An exuberant, approving account of psilocybin and its kin for those of us living in what debut author Letcher calls “the Mushroom Age.”
Others would put that magical time back a few decades to the period when Timothy Leary was running around with madcap subjects of the Psilocybin Project, among them Allen Ginsberg, who found in a good dose of magic ’shrooms authorization to become the Messiah. (“He intended to walk the streets of Cambridge instructing people to stop hating one another. Careful redirection persuaded him against this somewhat inadvisable course of action.”) Still, Letcher ably charts the maiden voyages and great space-trucking expeditions of “myconauts” such as Gordon Wasson, the banker who took profound interest in the effects of mushroom consumption on history and ventured strange theories about Jesus, the Russians and suchlike topics in the course of his fungal odyssey, which began in the late 1920s. Wasson had heirs, of a sort, in Leary (who never met a weird idea he didn’t like) and in the poet Robert Graves, who enjoyed sleeping with whatever hippie chicks crossed his path in the ’60s even though he didn’t much enjoy the drug himself. (Graves advocated mushroom tripping at key moments such as the onset of puberty and the approach of death, but added, “Not that I should care to enroll myself in any such cult.”) Profiling with enthusiasm such relatively recent myconauts as the late Terence McKenna, who wedded psychedelia to cyberia during the 1980s and ’90s, Letcher laments that there’s no big, Leary-like figure to lead the mushroom charge today. He makes it clear, though, that many devotees around the world still enjoy the “chemical jiggery-pokery” of replacing alpha waves with beta waves, knocking down serotonin feedback loops and otherwise short-circuiting their heads in the interest of finding what lies beyond.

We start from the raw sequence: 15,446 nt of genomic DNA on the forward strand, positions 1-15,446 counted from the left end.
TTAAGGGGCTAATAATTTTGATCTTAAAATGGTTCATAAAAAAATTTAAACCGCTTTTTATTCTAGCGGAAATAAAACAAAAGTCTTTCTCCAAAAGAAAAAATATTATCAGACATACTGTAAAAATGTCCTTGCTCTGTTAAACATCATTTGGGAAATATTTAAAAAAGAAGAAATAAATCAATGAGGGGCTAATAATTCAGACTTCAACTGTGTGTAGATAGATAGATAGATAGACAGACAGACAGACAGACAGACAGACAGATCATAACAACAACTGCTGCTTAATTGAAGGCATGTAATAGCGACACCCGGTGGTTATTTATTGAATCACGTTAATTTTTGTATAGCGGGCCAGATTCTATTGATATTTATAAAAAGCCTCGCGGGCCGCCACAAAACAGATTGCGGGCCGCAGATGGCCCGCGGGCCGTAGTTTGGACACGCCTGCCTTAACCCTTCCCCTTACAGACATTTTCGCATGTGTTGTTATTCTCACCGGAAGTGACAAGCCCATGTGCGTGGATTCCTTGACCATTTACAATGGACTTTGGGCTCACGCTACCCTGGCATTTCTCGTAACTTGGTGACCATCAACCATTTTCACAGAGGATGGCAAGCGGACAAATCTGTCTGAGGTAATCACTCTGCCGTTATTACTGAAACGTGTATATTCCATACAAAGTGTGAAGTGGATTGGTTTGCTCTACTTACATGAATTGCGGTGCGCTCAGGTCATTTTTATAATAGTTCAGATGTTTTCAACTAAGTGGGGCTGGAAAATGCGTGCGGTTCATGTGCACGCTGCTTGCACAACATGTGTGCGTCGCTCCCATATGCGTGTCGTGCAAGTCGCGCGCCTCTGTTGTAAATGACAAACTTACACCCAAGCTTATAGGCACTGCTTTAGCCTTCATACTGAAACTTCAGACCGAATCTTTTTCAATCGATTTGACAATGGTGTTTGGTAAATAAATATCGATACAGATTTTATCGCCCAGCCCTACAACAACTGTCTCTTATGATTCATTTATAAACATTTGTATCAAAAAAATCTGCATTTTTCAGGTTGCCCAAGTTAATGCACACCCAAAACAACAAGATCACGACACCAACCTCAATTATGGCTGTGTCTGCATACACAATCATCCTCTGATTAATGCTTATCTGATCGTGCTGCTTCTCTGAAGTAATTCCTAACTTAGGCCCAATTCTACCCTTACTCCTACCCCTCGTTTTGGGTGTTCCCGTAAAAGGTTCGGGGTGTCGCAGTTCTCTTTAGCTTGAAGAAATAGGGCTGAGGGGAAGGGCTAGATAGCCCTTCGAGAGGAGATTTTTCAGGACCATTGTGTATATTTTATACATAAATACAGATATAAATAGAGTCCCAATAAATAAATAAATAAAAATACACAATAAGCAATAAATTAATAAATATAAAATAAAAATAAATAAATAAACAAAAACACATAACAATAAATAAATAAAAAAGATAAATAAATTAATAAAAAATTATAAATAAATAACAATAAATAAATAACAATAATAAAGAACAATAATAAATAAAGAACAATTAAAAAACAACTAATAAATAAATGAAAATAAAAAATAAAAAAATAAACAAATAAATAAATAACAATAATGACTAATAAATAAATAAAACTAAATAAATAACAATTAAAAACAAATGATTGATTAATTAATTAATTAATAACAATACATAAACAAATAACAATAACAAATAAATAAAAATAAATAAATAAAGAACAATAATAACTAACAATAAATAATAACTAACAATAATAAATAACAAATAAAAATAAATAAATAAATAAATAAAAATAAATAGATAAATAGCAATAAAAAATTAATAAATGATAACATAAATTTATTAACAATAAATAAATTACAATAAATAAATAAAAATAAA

Just the thing for a budding myconaut. A few copies will doubtless make the rounds at the DEA, too.